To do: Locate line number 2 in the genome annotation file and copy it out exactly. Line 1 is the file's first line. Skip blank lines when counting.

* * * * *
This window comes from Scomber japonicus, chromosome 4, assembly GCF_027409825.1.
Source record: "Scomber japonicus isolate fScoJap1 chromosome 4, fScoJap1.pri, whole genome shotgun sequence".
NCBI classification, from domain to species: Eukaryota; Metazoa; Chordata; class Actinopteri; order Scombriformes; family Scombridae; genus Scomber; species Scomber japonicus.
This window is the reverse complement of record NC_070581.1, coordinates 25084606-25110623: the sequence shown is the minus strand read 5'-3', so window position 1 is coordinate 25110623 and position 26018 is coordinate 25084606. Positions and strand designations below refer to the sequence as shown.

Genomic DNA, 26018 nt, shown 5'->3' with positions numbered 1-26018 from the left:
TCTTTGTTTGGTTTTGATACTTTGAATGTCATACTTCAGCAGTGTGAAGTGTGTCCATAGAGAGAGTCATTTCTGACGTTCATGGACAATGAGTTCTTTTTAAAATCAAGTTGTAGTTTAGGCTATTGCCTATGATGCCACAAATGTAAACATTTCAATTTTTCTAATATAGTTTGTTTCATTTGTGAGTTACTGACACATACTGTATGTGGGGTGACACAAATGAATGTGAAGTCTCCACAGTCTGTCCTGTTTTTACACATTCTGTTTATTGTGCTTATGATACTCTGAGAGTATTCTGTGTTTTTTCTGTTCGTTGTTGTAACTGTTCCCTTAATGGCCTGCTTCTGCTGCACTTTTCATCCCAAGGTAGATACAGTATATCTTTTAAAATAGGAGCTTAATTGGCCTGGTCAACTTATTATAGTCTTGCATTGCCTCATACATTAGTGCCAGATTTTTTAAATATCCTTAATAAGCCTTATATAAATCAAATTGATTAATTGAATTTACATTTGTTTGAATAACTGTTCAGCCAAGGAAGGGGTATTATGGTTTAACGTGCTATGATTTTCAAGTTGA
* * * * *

Source record: "Scomber japonicus isolate fScoJap1 chromosome 4, fScoJap1.pri, whole genome shotgun sequence".